Internationally acclaimed Canadian writer, Frances Itani opens W. O. Mitchell’s Canadian saga to a new generation.
Seventy-five years after its first publication, Frances Itani opens the door to the novel, Who Has Seen the Wind, with her introduction to the newest, now illustrated edition.
Best selling author, Order of Canada recipient, Commonwealth Winner Prize for Canada and the Caribbean recipient, as well as the Archives and Library of Canada Scholar recipient, begins by introducing the book and W.O. Mitchell, not only with personal recollections of the author but with vivid depictions of W O.’s teaching and writing style.
W.O., not only saw the wind across the Canadian prairies, he felt it caress his essence, as it now does ours as we travel his pages.
The introduction wafts itself into the Canadian tale that becomes universal as it unfolds in stages.
The main character and his family members capture the readers in spellbound fashion with descriptions that are as palpable as they are multi- dimensional. The readers are immersed in the landscape and soundscape of a never-ending horizon on the Canadian prairies.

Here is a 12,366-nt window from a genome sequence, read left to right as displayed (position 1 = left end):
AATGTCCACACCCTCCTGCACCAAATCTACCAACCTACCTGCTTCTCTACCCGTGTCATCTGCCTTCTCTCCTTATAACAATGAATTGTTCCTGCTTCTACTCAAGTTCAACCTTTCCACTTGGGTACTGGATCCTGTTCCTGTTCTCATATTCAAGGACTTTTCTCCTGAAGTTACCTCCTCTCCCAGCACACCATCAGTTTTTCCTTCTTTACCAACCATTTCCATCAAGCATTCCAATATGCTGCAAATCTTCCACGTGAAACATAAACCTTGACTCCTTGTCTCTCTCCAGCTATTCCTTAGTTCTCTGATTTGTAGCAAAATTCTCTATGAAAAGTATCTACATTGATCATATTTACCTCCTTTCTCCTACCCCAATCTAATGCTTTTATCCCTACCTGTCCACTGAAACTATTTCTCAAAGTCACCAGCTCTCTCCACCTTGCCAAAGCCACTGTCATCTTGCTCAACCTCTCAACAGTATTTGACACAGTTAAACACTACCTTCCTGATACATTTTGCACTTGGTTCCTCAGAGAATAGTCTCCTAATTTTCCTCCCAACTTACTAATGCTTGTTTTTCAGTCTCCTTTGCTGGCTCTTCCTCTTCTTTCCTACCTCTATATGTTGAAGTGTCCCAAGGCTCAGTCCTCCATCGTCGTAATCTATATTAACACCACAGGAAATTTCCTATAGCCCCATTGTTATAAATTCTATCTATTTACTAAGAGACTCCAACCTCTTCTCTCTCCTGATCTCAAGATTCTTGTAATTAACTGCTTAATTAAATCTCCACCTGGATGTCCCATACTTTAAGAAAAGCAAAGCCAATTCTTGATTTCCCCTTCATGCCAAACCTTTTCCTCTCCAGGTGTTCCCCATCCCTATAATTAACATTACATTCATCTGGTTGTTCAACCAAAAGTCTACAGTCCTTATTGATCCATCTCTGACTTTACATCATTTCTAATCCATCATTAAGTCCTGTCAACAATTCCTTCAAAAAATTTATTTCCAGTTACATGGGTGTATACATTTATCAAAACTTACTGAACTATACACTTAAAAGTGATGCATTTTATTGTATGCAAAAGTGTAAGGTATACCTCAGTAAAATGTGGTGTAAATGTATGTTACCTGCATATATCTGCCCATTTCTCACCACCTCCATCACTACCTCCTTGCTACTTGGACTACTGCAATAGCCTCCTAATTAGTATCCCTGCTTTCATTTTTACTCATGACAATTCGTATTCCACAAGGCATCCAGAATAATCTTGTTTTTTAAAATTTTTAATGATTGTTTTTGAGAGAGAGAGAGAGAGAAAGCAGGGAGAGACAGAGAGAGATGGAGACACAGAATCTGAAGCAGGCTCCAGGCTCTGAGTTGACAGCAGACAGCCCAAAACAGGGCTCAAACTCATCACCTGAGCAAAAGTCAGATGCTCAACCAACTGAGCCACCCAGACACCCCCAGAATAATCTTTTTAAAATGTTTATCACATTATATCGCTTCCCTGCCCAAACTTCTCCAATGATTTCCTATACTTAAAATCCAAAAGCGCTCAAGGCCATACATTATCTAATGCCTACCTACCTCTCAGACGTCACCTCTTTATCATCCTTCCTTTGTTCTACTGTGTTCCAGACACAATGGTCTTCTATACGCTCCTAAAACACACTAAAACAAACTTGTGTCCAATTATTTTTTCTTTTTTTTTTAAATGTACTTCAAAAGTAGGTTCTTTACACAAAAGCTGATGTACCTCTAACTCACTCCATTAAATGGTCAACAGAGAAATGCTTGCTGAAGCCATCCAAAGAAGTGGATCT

Thus, we, the readers, envision our lives as an open-ended narrative, where images and sensations, weightlessly carry themselves into the story of our own lives.
We partake of the seasons of lifecycles, resurrected by the new publication of the novel which accompanies us through a human condition journey, with its vicissitudes, as witnessed through its main character Brian O’Connal in relationships immersed in nature’s and history’s events. It is a journey, each of us takes, through vast vistas, swept by the torrents, winds and breezes of existence and their essence. Tides of memories collide with ours as they sweep the inner landscape of the novel.
By the intimacy of the profound encounter, W.O. ensures that we not only avidly read through his novel but, that his novel remains with us through scenes and characters that continue to accompany us for years as our own stories progressively unfold.
W.O. Mitchell is indeed the Mark Twain of Canadian literature, as he was so definitively defined.
*W.O. Mitchell received 11 honorary degrees, became an Officer of the Order of Canada and was named to the Queen’s Privy Council.